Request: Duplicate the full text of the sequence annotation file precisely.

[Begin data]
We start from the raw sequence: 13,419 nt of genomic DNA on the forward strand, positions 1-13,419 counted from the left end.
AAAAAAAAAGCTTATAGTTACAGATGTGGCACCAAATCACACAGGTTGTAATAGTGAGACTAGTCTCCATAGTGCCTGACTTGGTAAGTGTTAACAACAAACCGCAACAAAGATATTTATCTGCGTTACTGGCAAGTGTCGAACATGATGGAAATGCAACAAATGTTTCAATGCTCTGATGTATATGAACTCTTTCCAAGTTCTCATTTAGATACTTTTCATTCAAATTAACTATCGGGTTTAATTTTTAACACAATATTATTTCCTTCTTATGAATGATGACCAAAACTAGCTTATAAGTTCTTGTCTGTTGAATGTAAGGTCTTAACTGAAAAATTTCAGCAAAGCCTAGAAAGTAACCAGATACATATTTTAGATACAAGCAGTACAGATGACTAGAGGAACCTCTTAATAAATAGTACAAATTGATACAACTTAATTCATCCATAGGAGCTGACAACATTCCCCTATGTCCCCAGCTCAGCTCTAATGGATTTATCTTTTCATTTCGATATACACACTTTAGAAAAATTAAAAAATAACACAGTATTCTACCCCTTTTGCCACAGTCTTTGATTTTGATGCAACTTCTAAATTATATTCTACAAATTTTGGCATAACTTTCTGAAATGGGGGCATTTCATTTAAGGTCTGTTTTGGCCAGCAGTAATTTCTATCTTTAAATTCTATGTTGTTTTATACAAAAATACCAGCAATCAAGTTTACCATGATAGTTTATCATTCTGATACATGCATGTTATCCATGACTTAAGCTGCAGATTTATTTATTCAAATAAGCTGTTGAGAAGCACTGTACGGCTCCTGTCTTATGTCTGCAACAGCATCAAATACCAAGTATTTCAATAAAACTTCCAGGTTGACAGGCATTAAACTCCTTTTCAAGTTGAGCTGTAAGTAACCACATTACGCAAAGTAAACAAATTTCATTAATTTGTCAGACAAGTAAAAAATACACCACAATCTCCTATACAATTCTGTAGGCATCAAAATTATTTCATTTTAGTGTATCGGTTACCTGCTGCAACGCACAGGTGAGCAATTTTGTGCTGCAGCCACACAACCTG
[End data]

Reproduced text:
We start from the raw sequence: 13,419 nt of genomic DNA on the forward strand, positions 1-13,419 counted from the left end.
AAAAAAAAAGCTTATAGTTACAGATGTGGCACCAAATCACACAGGTTGTAATAGTGAGACTAGTCTCCATAGTGCCTGACTTGGTAAGTGTTAACAACAAACCGCAACAAAGATATTTATCTGCGTTACTGGCAAGTGTCGAACATGATGGAAATGCAACAAATGTTTCAATGCTCTGATGTATATGAACTCTTTCCAAGTTCTCATTTAGATACTTTTCATTCAAATTAACTATCGGGTTTAATTTTTAACACAATATTATTTCCTTCTTATGAATGATGACCAAAACTAGCTTATAAGTTCTTGTCTGTTGAATGTAAGGTCTTAACTGAAAAATTTCAGCAAAGCCTAGAAAGTAACCAGATACATATTTTAGATACAAGCAGTACAGATGACTAGAGGAACCTCTTAATAAATAGTACAAATTGATACAACTTAATTCATCCATAGGAGCTGACAACATTCCCCTATGTCCCCAGCTCAGCTCTAATGGATTTATCTTTTCATTTCGATATACACACTTTAGAAAAATTAAAAAATAACACAGTATTCTACCCCTTTTGCCACAGTCTTTGATTTTGATGCAACTTCTAAATTATATTCTACAAATTTTGGCATAACTTTCTGAAATGGGGGCATTTCATTTAAGGTCTGTTTTGGCCAGCAGTAATTTCTATCTTTAAATTCTATGTTGTTTTATACAAAAATACCAGCAATCAAGTTTACCATGATAGTTTATCATTCTGATACATGCATGTTATCCATGACTTAAGCTGCAGATTTATTTATTCAAATAAGCTGTTGAGAAGCACTGTACGGCTCCTGTCTTATGTCTGCAACAGCATCAAATACCAAGTATTTCAATAAAACTTCCAGGTTGACAGGCATTAAACTCCTTTTCAAGTTGAGCTGTAAGTAACCACATTACGCAAAGTAAACAAATTTCATTAATTTGTCAGACAAGTAAAAAATACACCACAATCTCCTATACAATTCTGTAGGCATCAAAATTATTTCATTTTAGTGTATCGGTTACCTGCTGCAACGCACAGGTGAGCAATTTTGTGCTGCAGCCACACAACCTG